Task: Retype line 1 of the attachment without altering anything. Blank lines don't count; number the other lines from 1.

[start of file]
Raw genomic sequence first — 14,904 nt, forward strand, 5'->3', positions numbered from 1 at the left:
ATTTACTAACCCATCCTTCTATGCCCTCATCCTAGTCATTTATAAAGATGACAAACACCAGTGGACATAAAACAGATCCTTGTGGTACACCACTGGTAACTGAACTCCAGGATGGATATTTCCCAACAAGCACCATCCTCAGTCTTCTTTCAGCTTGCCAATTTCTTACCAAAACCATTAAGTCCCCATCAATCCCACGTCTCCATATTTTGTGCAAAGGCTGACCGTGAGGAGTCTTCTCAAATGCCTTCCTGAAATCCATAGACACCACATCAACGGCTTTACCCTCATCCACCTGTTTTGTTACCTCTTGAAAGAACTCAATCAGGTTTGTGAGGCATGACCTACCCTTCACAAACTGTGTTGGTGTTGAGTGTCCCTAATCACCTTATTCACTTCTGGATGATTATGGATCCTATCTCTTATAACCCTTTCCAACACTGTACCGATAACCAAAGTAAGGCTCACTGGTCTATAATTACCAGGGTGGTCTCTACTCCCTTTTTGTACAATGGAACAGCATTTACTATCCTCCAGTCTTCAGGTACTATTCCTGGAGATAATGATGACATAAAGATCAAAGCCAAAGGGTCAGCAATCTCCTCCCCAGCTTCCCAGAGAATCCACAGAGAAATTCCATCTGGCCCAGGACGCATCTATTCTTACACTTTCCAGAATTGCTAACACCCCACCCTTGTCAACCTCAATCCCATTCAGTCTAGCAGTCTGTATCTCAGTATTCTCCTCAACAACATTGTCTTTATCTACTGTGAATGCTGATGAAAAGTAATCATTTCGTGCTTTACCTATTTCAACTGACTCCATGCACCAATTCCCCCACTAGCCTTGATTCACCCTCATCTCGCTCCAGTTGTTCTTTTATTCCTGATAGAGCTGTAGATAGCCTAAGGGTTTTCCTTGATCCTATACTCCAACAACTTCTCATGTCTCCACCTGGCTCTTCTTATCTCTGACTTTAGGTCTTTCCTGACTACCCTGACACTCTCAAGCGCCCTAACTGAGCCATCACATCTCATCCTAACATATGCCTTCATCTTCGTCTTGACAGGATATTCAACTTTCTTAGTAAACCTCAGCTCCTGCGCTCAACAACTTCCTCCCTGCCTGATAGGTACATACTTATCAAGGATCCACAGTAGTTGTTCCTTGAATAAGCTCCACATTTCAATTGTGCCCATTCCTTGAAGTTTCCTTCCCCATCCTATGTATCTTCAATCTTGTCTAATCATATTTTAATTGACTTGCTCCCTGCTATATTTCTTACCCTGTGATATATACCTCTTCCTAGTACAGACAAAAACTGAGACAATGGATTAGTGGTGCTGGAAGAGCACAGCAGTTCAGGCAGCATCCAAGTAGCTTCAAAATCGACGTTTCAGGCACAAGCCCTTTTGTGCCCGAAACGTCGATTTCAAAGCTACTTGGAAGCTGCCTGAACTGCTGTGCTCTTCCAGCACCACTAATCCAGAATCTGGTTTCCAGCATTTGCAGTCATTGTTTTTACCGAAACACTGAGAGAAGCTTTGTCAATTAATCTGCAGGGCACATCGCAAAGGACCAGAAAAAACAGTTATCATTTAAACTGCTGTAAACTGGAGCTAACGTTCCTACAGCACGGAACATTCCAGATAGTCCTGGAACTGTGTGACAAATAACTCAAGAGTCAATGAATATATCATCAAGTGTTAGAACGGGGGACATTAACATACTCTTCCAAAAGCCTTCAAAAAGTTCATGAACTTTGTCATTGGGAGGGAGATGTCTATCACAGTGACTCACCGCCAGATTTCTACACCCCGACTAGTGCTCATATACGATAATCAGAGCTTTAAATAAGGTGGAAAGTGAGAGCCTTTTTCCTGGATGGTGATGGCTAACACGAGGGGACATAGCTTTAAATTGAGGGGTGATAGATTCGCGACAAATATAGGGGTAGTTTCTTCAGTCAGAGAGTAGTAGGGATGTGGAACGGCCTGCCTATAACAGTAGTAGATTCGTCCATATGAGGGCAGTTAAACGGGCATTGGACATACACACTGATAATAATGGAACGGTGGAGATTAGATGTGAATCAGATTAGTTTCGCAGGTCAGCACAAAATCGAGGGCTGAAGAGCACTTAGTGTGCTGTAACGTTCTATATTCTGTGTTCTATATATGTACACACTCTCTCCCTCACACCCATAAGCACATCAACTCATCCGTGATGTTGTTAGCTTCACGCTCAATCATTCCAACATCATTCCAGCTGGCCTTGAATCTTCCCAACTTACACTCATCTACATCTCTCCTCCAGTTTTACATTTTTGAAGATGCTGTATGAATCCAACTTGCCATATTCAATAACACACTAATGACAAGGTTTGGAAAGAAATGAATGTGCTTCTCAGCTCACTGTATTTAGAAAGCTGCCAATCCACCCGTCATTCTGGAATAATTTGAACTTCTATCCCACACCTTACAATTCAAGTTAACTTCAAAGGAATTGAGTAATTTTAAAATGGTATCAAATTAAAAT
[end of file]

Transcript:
Raw genomic sequence first — 14,904 nt, forward strand, 5'->3', positions numbered from 1 at the left: